Nikita is an open-source developer who maintains the Django-stubs package bringing type stubs to Django. We discuss why static typing is so powerful, the benefits of functional programming, and best practices for organizing logic within a Django project.
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Carlton Gibson 0:06
Hi. Welcome to another episode of Django chat fortnightly podcast on the Django web framework. I'm Carlton Gibson joined by Will Vincent. Hello Will!
Will Vincent 0:12
Carlton Gibson 0:13
Hello, Will, and this week we've got with us Nikita Sobolev, who's creator of the django stubs plugin for Django. Hi, Nikita.
Nikita Sobolev 0:21
Hi. I'm actually not the creator, but I'm the maintainer.
Carlton Gibson 0:25
Okay. Well, I know you from Django, Django stubs. But before we get into that, I want to talk about typing and you know, everything around that in Django, perhaps you could introduce yourself, and because you do lots more, so tell us all about who you are and how you got into Django. And thanks.
Nikita Sobolev 0:41
I really like two things right now, in my professional career is Python and typing. So I tried to be involved into to the things as close as I can, I work on my PI from time to time. And I also contribute to different other libraries like dry Python, it is very, very Type Heavy plugins, to mine pi. And to Python itself. It really adds a lot of new ideas to regular Python, you can use things like monads, higher kind of types, functional composition, stuff like this from functional programming, in your ordinary Python, and it will also tie check your code with my PI plugin. So
Carlton Gibson 1:37
okay, so you just use really scary word. They're used word mon ads, what that word, you know, I dabble in functional programming. But you know, what's a monad? When,
Nikita Sobolev 1:47
when it's, I don't know how to say it in English. But more than is a monoidal. category of endo from endo functors, I guess.
Carlton Gibson 1:56
I said when it was.
Nikita Sobolev 2:00
But actually, I don't use word mon at my dry Python tutorials, I use word container because it is really simple. And it kind of looks like a container. It's not a specific term. So we can mean anything by a container. And that's what we do. And it is really easy to explain these new ideas to Python developers using friendly language not complex one.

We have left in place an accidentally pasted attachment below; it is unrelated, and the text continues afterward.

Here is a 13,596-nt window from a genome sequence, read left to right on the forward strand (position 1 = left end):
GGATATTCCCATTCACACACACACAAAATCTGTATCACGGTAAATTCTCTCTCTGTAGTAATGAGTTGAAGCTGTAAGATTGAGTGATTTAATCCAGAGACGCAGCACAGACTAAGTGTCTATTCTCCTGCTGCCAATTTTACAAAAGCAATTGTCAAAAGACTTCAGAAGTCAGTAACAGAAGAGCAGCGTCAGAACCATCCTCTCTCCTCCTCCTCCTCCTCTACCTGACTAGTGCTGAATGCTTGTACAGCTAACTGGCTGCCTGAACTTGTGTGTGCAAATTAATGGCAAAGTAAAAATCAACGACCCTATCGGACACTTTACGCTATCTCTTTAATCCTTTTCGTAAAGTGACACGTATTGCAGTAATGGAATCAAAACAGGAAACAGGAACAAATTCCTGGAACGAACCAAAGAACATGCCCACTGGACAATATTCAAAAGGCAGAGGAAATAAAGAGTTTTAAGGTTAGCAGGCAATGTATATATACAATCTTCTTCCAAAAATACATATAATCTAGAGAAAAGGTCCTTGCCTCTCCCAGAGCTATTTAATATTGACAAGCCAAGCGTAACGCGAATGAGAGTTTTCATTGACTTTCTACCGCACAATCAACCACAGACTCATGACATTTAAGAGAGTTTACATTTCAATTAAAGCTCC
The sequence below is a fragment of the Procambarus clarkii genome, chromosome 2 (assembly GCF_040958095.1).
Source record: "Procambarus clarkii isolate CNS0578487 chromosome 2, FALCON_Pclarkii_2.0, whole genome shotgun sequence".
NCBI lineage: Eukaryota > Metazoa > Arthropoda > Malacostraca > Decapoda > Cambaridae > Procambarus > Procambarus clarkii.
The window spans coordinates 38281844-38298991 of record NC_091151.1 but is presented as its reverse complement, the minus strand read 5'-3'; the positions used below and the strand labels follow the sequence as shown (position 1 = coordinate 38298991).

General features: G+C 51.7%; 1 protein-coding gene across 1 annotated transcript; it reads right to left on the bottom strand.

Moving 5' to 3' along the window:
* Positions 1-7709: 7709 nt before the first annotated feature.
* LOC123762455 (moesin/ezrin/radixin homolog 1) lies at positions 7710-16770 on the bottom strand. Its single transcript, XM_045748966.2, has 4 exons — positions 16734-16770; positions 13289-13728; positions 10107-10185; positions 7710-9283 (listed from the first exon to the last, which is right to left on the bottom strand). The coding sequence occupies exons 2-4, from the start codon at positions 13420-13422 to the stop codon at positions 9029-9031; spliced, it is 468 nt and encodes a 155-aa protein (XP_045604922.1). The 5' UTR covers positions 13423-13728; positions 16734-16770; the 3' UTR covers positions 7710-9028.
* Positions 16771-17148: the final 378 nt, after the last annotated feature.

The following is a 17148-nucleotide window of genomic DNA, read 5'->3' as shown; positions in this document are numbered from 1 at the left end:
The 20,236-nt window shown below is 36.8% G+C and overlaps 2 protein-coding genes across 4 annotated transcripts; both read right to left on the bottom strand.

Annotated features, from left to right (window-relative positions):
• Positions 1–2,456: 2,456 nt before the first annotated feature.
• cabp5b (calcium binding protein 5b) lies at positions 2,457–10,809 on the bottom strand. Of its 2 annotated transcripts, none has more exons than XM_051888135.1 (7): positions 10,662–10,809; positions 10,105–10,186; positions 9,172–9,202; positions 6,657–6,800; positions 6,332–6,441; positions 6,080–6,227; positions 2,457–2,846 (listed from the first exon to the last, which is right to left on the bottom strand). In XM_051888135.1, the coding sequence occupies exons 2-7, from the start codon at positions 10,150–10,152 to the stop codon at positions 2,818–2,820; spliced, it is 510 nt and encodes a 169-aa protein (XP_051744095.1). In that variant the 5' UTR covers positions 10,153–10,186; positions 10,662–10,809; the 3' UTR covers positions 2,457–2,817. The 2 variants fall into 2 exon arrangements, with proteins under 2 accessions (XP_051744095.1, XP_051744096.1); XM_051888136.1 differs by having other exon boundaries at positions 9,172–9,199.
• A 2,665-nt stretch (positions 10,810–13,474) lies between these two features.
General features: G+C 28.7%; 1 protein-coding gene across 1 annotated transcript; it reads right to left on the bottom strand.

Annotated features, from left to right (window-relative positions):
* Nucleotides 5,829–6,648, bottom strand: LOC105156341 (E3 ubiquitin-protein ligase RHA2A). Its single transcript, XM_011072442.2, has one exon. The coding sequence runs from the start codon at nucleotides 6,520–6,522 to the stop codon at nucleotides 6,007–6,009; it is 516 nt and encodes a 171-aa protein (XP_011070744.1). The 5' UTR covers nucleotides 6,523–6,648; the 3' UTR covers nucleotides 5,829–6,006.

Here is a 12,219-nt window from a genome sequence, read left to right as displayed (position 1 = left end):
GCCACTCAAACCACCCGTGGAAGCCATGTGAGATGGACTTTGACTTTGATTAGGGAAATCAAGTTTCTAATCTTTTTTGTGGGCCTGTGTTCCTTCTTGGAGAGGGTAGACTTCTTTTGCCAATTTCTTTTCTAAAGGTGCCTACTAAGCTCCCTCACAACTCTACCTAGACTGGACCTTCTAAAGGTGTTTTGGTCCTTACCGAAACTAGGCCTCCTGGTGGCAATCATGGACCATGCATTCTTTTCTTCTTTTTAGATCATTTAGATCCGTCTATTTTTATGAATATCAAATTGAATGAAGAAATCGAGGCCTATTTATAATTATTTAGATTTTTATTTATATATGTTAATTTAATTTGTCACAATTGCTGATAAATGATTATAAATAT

Carlton Gibson 2:26
Okay, so before we dig in, I want to just push slightly on what you've talked about, you talked about functional product. So you know, pythons. It's kind of multi paradigm. You know, you can do object oriented, you can do any, you know, this, this functional elements out of the come out of the box, but it's not like programming it. I know, Haskell or Elmo. Other language. So the dry Python ecosystem that you're working in? Yeah, that's, that's part of that is about increasing functional programming that's available. Yeah.
Nikita Sobolev 2:57
Yeah. And it also showcases that functional programming is not scary, and it is really helpful and pragmatic. You can solve real life problems with functional programming with our abstractions and our ideas. And it is really easy. For example, I use functional programming for my dependency injection, I also provide examples with Jango code. So it's quite relevant. And it is really easy, because what you do in regular Dependency injection is that you create some kind of containers resolvers, and you have a lot of annotations and stuff like this. With functional programming, you just call a function. You have your regular codes, and then you call a function and your dependencies I injected
Carlton Gibson 3:45
Yeah. And when you say injected, you mean passed as a parameter, right? So yeah, this dependency injection, where it is what's that was like, Well, you know, say you've got an object and it needs, I don't know, the database, you pass in the database, or if it needs the cache, you'd pass in the cache. So it perhaps you could publish, you could say, like, for a list node, like I go along, I do my Django normal in a normal way, what would I get moving to a more functional style kind of benefits of a of a functional approach.